Trigger Point Therapy
Myofascial Trigger Point Therapy
Trigger point therapy is a combination of treatment techniques for chronic, unexplained pain. Trigger points are painful muscle knots. These trigger points appear to be the most common immediate cause of pain in the body. Trigger points are often located at a different place than where the symptoms are.
Trigger points are local cramps in muscles, where due to a lack of blood flow and oxygen, an oversensitive spot arises. From the outside, these muscle knots are felt as painful hard lumps or skeins. When considerable pressure is applied here, it can generate radiating pain in a different part of the body. Trigger points can arise in all muscles in the body and always at fixed places. Namely there where the nervous system transfers information onto the muscle. The cause is often overload or a trauma (for example, surgery or accident), but also lack of exercise, stress or poor diet can lead to the development of trigger points.
Trigger points cause headaches, pain in neck and jaw, lower back pain, tennis elbow and carpal tunnel syndrome. They are the source of pain in joints, such as the shoulder, wrist, hip, knee and ankle, which is often mistaken for arthritis, tendinitis, bursitis and injuries to the ligaments. Trigger points also cause other symptoms, such as dizziness, earache, sinus infection, nausea, acid reflux, heart rhythm disturbances, pain in the genitals and numbness in hands and feet. RSI symptoms are often caused by trigger points, which have been developed as a result of muscle overuse. Even fibromyalgia may have its origin in trigger points.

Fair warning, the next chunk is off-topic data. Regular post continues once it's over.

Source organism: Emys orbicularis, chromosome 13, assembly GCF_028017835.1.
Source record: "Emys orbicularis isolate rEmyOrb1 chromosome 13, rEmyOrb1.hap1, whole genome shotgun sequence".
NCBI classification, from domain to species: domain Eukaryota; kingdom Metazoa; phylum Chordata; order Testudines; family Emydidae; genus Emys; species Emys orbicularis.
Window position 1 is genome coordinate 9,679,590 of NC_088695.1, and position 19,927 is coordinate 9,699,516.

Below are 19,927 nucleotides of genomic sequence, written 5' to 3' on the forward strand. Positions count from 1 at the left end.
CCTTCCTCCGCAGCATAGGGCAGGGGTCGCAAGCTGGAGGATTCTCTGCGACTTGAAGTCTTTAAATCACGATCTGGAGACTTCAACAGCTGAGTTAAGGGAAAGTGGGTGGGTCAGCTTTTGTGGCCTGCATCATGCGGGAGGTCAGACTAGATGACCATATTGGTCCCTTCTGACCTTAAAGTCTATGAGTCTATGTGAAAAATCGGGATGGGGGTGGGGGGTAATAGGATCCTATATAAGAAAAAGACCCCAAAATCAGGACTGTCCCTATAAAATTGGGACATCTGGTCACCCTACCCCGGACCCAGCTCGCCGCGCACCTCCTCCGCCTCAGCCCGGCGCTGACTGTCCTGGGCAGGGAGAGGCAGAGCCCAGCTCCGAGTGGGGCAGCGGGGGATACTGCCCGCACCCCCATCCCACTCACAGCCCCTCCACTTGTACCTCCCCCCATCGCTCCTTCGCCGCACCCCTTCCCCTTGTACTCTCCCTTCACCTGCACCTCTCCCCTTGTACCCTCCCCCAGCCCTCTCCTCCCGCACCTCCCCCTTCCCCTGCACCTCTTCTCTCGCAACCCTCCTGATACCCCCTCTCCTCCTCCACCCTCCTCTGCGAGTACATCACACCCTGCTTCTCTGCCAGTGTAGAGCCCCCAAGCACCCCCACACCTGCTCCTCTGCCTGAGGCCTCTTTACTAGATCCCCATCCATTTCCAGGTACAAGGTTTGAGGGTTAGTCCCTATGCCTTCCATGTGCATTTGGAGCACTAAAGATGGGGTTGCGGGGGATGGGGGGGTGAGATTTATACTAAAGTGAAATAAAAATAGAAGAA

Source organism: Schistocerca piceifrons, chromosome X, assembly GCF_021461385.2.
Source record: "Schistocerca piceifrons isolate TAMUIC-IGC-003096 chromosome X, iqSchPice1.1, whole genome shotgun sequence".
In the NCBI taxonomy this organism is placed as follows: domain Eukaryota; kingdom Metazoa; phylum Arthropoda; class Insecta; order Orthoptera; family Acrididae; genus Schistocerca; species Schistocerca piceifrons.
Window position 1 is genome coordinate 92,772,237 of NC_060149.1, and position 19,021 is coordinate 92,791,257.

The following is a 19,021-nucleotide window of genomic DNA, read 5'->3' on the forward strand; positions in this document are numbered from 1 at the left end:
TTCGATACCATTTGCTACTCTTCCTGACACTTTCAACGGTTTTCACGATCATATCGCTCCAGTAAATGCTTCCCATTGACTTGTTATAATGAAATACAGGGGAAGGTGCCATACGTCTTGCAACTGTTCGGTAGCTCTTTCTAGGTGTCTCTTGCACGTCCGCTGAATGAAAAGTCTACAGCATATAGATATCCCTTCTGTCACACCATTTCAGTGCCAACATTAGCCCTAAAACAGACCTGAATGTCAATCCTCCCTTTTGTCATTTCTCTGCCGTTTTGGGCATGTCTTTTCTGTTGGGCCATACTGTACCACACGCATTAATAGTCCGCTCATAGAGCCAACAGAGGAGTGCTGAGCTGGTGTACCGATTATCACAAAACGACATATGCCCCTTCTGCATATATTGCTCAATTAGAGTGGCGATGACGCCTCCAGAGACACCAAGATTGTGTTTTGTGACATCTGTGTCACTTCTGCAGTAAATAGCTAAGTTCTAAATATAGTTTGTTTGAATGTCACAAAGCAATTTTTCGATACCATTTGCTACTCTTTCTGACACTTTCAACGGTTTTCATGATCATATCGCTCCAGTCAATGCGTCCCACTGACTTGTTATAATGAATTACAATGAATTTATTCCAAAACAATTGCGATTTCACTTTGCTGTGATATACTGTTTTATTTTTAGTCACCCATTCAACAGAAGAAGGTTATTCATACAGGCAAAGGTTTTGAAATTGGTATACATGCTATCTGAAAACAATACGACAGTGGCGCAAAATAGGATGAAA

Trigger points can be treated in several ways, for example with:
- Dry needling. This will deactivate trigger points by inserting acupuncture needles. A needle is placed exactly into the trigger point, allowing the local cramping condition to be eliminated and local relaxation to occur.
- A mental/emotional approach. Trigger points are caused by reduced blood flow. It’s known that the amygdala (a part of the brains that stores emotional memories) affects via the hypothalamus the autonomic nervous system and thereby the blood flow throughout the body.
- Massage. Massage techniques stimulate relaxation of muscle fibers at the site of the trigger point and improve blood flow. Techniques that are often used are deep strokes or continuous pressure.
- Self massage. An effective way to reduce symptoms is self-treatment of trigger points. This can be done with or without tools.
- Myofascial release techniques. This is an approach, in which fascia (connective tissue) is made smoothly with soft or firmer techniques. Fascia is the ‘glue’, by which everything in the body is connected to each other. Trigger points are part of the fascia, which is lying in and around muscles.
- Cooling in combination with stretching. This technique is also known as spray-and-stretch. Here, a cold spray is sprayed onto the skin. Right after, the muscle concerned is stretched, causing the trigger points to be deactivated.
People often experience relief almost immediately. Most symptoms are remedied within 3 to 10 days by trigger point therapy. Chronic symptoms usually require more time and dedication, but there is often a significant improvement within 6 weeks. A permanent absence of symptoms depends on the cause and factors that maintain the trigger points. A lot of attention will be given to this during treatment.
- There are several tools to make self-treatment as easy as possible. First of all, there is the tennis ball and the bouncing ball, which are for sale in various sizes. In addition, one can also use the Thera Cane, the Knot and the Quadruped.
- The American doctors Janet Travell and David Simons were the pioneers in the field of diagnosis and treatment of trigger points. In 1983, the first part of their medical textbook ‘Myofascial Pain & Dysfunction; The Trigger Point Manual’ appeared.
- ‘The Trigger Point Therapy Workbook’ by Clair Davies was published in 2001. This book makes the information from ‘The Trigger Point Manual’ also accessible to non-medics. It is the most frequently sold book on pain management.